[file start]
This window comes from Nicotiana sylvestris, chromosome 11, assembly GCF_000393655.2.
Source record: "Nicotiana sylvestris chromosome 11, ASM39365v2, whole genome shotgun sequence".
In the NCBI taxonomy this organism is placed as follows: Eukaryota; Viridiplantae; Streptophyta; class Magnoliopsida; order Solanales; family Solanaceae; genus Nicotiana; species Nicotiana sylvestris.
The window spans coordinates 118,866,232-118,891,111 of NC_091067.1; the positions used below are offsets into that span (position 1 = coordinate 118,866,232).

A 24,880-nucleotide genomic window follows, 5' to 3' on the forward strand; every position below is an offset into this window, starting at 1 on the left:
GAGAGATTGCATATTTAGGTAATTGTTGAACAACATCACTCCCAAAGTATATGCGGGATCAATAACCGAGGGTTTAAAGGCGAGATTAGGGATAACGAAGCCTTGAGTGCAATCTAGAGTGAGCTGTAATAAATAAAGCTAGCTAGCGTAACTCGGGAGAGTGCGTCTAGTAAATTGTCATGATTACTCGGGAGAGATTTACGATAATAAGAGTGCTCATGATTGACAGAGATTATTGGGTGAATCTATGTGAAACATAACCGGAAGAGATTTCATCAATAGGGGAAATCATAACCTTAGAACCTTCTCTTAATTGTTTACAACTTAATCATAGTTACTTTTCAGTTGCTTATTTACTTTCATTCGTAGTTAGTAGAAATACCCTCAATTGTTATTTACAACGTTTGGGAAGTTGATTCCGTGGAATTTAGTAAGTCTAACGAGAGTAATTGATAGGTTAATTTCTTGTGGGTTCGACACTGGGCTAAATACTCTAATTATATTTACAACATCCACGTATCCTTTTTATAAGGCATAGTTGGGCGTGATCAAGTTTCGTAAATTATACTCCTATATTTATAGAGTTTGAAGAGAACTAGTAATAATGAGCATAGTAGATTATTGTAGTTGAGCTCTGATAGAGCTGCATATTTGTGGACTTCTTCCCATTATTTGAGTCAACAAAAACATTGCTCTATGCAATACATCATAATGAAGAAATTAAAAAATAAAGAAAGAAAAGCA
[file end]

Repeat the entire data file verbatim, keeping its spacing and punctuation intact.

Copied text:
This window comes from Nicotiana sylvestris, chromosome 11, assembly GCF_000393655.2.
Source record: "Nicotiana sylvestris chromosome 11, ASM39365v2, whole genome shotgun sequence".
In the NCBI taxonomy this organism is placed as follows: Eukaryota; Viridiplantae; Streptophyta; class Magnoliopsida; order Solanales; family Solanaceae; genus Nicotiana; species Nicotiana sylvestris.
The window spans coordinates 118,866,232-118,891,111 of NC_091067.1; the positions used below are offsets into that span (position 1 = coordinate 118,866,232).

A 24,880-nucleotide genomic window follows, 5' to 3' on the forward strand; every position below is an offset into this window, starting at 1 on the left:
GAGAGATTGCATATTTAGGTAATTGTTGAACAACATCACTCCCAAAGTATATGCGGGATCAATAACCGAGGGTTTAAAGGCGAGATTAGGGATAACGAAGCCTTGAGTGCAATCTAGAGTGAGCTGTAATAAATAAAGCTAGCTAGCGTAACTCGGGAGAGTGCGTCTAGTAAATTGTCATGATTACTCGGGAGAGATTTACGATAATAAGAGTGCTCATGATTGACAGAGATTATTGGGTGAATCTATGTGAAACATAACCGGAAGAGATTTCATCAATAGGGGAAATCATAACCTTAGAACCTTCTCTTAATTGTTTACAACTTAATCATAGTTACTTTTCAGTTGCTTATTTACTTTCATTCGTAGTTAGTAGAAATACCCTCAATTGTTATTTACAACGTTTGGGAAGTTGATTCCGTGGAATTTAGTAAGTCTAACGAGAGTAATTGATAGGTTAATTTCTTGTGGGTTCGACACTGGGCTAAATACTCTAATTATATTTACAACATCCACGTATCCTTTTTATAAGGCATAGTTGGGCGTGATCAAGTTTCGTAAATTATACTCCTATATTTATAGAGTTTGAAGAGAACTAGTAATAATGAGCATAGTAGATTATTGTAGTTGAGCTCTGATAGAGCTGCATATTTGTGGACTTCTTCCCATTATTTGAGTCAACAAAAACATTGCTCTATGCAATACATCATAATGAAGAAATTAAAAAATAAAGAAAGAAAAGCA